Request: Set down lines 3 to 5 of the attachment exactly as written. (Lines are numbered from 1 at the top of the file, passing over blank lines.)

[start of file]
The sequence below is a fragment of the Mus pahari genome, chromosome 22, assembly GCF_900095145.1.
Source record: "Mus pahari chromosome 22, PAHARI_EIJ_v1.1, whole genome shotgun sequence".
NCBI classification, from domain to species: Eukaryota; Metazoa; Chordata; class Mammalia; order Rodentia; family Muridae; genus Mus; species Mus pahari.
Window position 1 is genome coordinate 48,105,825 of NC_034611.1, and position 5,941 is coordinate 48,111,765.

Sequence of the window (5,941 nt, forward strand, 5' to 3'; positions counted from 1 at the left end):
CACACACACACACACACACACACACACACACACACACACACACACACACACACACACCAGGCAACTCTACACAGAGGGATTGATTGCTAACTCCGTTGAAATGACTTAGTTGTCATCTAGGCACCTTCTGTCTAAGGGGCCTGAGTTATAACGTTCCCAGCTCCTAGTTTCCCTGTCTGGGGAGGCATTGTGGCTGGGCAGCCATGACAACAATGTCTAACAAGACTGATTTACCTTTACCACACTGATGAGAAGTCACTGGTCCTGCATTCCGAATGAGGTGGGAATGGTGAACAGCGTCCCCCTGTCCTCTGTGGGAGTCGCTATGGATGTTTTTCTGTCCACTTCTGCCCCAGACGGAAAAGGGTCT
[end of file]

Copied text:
NCBI classification, from domain to species: Eukaryota; Metazoa; Chordata; class Mammalia; order Rodentia; family Muridae; genus Mus; species Mus pahari.
Window position 1 is genome coordinate 48,105,825 of NC_034611.1, and position 5,941 is coordinate 48,111,765.

Sequence of the window (5,941 nt, forward strand, 5' to 3'; positions counted from 1 at the left end):